Form — an element of progressive dance music that’s so crucial in developing a cohesive, interesting, and above all groovy construction. When it comes down to it, if a piece doesn’t have a direction and a purpose, if it just loiters and stagnates, the microcosm created by the composer flops and, often subconsciously, the listener will react negatively. Of course, this isn’t to say there’s only one way to arrange a work in the gamut of house, techno, “EDM,” etc. — countless musicians of the past and present have played with audience’s expectations by experimenting with innovative ways to rearrange the necessary sections of a work — but the importance of a piece’s flow and overall consistency can’t be overstated.
After only a few listens into Erskine Falls, Andras Fox’s skill as an arranger comes to the fore. Moving away from his earlier focus of sleek hip-hop instrumentals, themselves reminiscent of the days before the dominance of side-chain, this EP sees Fox tackling the refined and clean domain of downtempo house. Although the transition of production styles seems bold, it actualizes itself in a logical manner, Fox applying similar compositional practices from earlier works to this “new” sound. Rather than a significant change, it’s more of a natural progression.
The first few seconds of opening track “Native Dance” highlight Fox’s adoption of these downtempo idiosyncrasies; shakers, cowbells, and congas from digital production presets conjure a deep 90s rainforest groove, before synths stab in with slow-moving chords and a super-catchy ostinato. The track progresses in a relatively linear fashion, Fox utilizing an addition-subtraction process with variation over time to provide a sense of horizontal movement and direction, steering away from the predictability of building, dropping, and rebuilding around key hooks. It’s a refreshing listening experience, offsetting the catchiness of Fox’s grooves with a logical method that never feels present — its intelligence is in its casual appearance and its subtlety.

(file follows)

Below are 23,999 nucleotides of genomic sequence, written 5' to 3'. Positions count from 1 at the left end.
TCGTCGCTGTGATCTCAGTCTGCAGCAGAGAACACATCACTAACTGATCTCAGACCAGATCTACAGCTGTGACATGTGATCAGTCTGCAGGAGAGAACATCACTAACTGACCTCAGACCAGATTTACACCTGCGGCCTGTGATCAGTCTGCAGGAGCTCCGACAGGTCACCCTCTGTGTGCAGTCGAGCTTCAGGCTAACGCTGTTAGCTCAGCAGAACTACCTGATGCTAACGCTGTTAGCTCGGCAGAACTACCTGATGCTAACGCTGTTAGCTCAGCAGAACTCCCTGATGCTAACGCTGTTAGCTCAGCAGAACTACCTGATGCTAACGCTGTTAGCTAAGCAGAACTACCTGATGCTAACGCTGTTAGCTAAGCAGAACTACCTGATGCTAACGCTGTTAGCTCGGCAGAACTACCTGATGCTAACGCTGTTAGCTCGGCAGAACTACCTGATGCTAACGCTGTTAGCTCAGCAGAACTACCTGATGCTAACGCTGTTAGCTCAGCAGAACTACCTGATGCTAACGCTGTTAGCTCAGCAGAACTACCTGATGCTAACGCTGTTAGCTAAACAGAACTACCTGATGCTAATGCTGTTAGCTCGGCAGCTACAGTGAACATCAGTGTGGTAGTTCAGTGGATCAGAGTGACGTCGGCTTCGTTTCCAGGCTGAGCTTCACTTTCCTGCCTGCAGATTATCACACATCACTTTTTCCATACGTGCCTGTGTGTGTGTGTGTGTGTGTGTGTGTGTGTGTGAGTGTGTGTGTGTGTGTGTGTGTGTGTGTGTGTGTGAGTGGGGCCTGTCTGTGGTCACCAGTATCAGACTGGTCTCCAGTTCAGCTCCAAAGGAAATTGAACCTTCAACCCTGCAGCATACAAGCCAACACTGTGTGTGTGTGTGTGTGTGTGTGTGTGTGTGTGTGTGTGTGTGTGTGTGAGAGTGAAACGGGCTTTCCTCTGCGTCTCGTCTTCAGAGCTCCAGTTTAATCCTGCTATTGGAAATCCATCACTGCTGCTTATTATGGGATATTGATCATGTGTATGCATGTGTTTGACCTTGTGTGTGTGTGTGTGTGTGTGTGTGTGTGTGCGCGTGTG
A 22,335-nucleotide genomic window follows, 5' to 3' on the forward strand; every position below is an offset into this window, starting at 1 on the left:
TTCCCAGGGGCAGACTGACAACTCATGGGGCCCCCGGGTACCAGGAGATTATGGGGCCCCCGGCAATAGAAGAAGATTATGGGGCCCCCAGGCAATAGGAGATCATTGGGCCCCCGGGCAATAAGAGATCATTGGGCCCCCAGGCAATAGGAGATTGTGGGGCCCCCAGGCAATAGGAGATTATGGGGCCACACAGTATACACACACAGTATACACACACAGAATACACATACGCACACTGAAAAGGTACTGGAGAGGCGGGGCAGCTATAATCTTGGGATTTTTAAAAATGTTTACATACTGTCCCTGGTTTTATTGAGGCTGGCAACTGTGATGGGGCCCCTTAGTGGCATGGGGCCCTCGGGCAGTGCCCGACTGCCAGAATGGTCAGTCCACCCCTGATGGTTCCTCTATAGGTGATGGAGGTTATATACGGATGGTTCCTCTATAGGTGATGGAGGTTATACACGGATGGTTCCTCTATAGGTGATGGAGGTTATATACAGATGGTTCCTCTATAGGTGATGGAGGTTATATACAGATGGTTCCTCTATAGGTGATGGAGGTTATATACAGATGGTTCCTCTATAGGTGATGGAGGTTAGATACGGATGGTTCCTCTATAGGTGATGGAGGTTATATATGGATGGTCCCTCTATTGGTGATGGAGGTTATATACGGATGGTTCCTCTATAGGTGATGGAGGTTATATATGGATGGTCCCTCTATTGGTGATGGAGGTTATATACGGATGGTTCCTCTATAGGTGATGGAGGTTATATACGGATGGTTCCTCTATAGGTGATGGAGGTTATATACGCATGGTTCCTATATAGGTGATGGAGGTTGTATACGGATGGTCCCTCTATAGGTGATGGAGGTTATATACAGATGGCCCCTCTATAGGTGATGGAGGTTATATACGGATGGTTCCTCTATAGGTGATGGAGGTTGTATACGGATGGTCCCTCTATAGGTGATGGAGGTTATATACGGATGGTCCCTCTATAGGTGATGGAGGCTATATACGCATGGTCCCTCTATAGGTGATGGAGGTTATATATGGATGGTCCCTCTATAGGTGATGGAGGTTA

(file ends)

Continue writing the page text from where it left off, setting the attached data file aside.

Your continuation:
The deeper and far slower title track is similar in its construction, but the palette is expanded to include ethereal washes of watery sound fitting for its title. With more of an emphasis on repetitive variation, “Erskine Falls” develops at a noticeably lesser rate, but not to its detriment; Fox allows the groove to sit and stew, flipping elements slyly over many repetitions, an allusion to the hyper-intense but detached craft of Maxmillion Dunbar. “Soft Illusions” sees Fox’s full capacity shine through, crafting a truly infectious beat underneath instantly recountable melodies. It’s the attention to the finer details of melody, rhythm, and texture without over-complicating things that drives this track in particular.
Repetition, variation, contrast — alongside adopting a focused and colorful soundworld, Andras Fox’s careful manipulation of his material (with a considered approach favoring legitimacy over-complexity) marks out Erskine Falls as a memorable and incessantly groovy downtempo affair that, for all its simplicity and clarity, sticks around in the head long after listening to it.